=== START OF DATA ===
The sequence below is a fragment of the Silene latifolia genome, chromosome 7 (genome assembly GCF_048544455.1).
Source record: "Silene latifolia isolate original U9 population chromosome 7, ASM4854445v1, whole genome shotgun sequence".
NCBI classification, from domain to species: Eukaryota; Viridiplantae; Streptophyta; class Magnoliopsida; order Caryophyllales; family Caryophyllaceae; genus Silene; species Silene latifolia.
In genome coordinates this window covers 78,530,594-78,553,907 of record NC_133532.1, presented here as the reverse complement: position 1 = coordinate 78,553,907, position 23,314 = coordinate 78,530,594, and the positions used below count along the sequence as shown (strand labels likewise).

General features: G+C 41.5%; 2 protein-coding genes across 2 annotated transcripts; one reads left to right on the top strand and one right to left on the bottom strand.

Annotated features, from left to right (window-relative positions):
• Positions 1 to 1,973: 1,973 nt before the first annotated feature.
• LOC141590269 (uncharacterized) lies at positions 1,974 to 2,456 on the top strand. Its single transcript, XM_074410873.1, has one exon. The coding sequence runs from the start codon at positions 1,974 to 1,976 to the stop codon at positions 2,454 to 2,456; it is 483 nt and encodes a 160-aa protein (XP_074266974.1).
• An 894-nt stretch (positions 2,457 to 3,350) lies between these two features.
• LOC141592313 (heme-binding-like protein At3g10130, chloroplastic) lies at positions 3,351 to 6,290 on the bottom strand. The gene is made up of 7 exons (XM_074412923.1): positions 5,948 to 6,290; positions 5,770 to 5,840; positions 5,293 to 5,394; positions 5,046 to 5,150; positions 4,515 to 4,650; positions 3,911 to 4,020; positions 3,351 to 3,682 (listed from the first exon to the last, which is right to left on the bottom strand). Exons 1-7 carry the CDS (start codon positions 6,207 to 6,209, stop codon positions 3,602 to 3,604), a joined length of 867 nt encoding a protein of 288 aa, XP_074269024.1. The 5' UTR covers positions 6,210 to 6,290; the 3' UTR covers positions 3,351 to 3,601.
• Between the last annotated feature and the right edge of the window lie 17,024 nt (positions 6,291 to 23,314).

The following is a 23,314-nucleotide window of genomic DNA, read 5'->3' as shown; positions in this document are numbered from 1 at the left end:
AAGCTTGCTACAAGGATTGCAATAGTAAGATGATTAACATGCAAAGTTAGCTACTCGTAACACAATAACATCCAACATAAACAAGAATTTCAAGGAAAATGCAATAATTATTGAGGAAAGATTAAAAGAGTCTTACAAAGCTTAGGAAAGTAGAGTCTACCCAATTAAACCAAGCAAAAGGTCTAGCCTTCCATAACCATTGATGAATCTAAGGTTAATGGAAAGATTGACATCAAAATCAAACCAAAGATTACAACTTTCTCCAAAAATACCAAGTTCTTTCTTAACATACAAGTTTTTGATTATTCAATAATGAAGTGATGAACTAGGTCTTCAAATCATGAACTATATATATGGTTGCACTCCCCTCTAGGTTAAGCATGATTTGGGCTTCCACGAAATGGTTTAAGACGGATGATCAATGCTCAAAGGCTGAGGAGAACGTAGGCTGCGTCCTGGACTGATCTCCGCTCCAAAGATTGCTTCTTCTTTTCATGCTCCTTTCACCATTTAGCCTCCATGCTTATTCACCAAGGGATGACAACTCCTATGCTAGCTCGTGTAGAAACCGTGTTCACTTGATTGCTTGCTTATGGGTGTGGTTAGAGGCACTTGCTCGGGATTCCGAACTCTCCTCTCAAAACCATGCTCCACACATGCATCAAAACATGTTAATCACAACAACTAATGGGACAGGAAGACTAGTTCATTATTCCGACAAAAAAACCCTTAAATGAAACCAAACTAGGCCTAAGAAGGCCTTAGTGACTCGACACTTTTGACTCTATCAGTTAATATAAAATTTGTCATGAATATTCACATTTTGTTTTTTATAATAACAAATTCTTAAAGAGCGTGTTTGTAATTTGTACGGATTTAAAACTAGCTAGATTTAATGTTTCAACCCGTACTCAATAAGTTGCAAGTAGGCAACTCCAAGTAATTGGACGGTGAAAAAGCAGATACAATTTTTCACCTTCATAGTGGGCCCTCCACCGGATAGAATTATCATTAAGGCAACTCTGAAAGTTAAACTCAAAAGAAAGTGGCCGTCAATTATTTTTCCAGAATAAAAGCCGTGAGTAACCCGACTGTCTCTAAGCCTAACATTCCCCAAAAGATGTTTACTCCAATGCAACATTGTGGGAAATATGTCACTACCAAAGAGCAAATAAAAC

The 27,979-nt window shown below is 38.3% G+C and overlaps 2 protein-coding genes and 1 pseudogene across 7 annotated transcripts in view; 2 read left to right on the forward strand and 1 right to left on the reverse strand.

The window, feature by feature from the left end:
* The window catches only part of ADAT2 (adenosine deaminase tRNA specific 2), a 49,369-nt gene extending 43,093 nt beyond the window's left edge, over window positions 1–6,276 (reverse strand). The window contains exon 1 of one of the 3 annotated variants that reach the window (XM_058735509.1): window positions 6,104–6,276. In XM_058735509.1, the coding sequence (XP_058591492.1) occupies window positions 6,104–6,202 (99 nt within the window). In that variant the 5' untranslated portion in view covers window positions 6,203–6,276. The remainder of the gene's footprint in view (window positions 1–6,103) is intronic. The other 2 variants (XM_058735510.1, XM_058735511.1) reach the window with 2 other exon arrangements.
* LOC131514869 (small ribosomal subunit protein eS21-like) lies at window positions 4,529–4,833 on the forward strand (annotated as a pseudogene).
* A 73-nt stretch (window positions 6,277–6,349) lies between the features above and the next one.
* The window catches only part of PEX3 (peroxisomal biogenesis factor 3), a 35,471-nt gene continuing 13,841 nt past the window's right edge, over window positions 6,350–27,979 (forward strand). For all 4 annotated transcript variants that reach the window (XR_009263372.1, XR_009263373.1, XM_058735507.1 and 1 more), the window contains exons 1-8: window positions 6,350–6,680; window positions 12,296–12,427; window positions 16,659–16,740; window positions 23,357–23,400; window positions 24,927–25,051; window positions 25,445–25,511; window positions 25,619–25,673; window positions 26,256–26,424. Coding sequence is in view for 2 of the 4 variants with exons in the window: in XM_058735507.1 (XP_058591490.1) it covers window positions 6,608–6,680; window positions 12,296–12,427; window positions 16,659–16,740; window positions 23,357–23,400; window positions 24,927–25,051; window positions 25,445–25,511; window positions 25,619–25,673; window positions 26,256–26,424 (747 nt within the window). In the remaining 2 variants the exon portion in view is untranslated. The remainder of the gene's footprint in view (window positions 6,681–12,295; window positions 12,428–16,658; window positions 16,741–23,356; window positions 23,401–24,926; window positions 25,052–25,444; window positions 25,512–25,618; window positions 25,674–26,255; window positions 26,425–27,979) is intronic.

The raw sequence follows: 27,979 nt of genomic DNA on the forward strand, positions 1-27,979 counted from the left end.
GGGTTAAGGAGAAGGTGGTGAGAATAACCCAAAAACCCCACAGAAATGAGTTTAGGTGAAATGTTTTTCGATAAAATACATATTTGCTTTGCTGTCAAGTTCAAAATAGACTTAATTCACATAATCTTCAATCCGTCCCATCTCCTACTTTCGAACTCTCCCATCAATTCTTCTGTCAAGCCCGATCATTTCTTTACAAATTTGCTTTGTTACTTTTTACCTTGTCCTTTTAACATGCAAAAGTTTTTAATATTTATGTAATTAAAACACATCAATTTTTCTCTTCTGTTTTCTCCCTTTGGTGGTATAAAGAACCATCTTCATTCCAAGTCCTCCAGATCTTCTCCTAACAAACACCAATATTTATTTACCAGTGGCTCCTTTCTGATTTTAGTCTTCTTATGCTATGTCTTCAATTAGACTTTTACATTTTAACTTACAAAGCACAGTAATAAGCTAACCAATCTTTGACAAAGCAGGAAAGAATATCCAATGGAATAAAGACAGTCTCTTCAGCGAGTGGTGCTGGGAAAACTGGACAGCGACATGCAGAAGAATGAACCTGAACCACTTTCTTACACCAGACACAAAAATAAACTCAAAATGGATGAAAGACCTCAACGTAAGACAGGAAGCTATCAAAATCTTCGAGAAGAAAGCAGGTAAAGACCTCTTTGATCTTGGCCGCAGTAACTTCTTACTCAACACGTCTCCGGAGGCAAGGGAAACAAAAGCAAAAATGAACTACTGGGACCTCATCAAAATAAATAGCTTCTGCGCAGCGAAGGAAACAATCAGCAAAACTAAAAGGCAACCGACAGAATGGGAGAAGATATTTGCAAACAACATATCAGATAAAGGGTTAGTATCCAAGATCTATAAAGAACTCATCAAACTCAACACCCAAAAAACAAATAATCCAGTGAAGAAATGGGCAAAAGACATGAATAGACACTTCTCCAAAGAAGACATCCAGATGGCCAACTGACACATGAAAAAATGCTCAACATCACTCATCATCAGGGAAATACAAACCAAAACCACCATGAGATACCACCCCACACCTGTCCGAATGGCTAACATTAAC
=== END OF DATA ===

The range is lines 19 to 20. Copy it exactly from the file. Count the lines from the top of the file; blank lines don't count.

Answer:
* The window catches only part of PEX3 (peroxisomal biogenesis factor 3), a 35,471-nt gene continuing 13,841 nt past the window's right edge, over window positions 6,350–27,979 (forward strand). For all 4 annotated transcript variants that reach the window (XR_009263372.1, XR_009263373.1, XM_058735507.1 and 1 more), the window contains exons 1-8: window positions 6,350–6,680; window positions 12,296–12,427; window positions 16,659–16,740; window positions 23,357–23,400; window positions 24,927–25,051; window positions 25,445–25,511; window positions 25,619–25,673; window positions 26,256–26,424. Coding sequence is in view for 2 of the 4 variants with exons in the window: in XM_058735507.1 (XP_058591490.1) it covers window positions 6,608–6,680; window positions 12,296–12,427; window positions 16,659–16,740; window positions 23,357–23,400; window positions 24,927–25,051; window positions 25,445–25,511; window positions 25,619–25,673; window positions 26,256–26,424 (747 nt within the window). In the remaining 2 variants the exon portion in view is untranslated. The remainder of the gene's footprint in view (window positions 6,681–12,295; window positions 12,428–16,658; window positions 16,741–23,356; window positions 23,401–24,926; window positions 25,052–25,444; window positions 25,512–25,618; window positions 25,674–26,255; window positions 26,425–27,979) is intronic.

The raw sequence follows: 27,979 nt of genomic DNA on the forward strand, positions 1-27,979 counted from the left end.